The question however will be how does the president with all this opposition morally and politically push ahead with this Iraq policy ? President is after all not the pre-eminent body in a republican form of government. Clearly it is the absolute opposite of kingship. The American public strongly believes that the government is answerable to society and if the Americans are not committed to the war how much longer can the president hold out ? Bush will also be pushed on the domestic accountability front.
Bush continues to remain dismissive of the growing chorus of criticism. His latest assertion that "I’m the decision-maker" coupled with the warning that an Iranian attack on US and Iraqi forces will be resisted by US forces is unlikely to blunt the criticism. On January 26, Bush spoke to reporters as he met Army Lt. Gen. David Petraeus in the Oval Office shortly after the general was confirmed by the Senate 81-0 to lead US forces in Iraq. Petraeus will carry out a plan that has drawn sharp criticism from lawmakers who worry Bush is deepening US involvement in Iraq at a time when Americans are weary of a nearly 4-year-old war that shows no sign of winding down.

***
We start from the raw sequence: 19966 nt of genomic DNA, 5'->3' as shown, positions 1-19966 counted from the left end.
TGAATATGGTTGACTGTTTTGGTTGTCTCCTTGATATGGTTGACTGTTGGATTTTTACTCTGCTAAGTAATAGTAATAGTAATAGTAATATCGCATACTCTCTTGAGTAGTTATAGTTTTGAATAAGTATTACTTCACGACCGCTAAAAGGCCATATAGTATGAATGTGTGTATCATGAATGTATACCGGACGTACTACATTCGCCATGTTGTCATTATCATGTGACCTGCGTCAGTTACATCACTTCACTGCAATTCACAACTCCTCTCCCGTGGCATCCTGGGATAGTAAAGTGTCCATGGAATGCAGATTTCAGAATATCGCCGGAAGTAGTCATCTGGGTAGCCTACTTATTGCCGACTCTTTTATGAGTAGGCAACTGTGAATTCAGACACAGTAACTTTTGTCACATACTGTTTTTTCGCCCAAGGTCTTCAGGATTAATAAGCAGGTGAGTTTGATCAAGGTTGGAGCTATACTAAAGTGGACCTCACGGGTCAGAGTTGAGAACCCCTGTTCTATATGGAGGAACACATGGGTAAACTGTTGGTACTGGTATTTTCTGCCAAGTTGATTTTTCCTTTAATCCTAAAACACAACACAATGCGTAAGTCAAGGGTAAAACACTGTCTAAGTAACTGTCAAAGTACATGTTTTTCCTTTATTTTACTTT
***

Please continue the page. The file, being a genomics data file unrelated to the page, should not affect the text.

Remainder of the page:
The US invasion of Iraq which has reduced Iraq into dozens of killing fields and destroyed the people, culture and resources of Iraq has created an unprecedented crisis within the US itself. It’s a bloody blunder of their government that the Americans are not able to deny. The original critics, initially in the minority, have increasingly gained strength. What is the good that this Iraqi invasion has created they ask themselves. The Iraqis hate us tells them their general who until recently commanded the US forces in Iraq.
For the US the only way forward is that the Bush Administration adopt a five point Iraq policy; 1) the accelerated capacity building of Iraqi administrative and security apparatus, 2) initiation of intra-Iraqi dialogue which includes insurgents, 3) opening of dialogue with the regional states including Iran, Syria, Saudi Arabia and Lebanon; 4) placement of UN-led international troops and 5) the gradual withdrawal of US troops.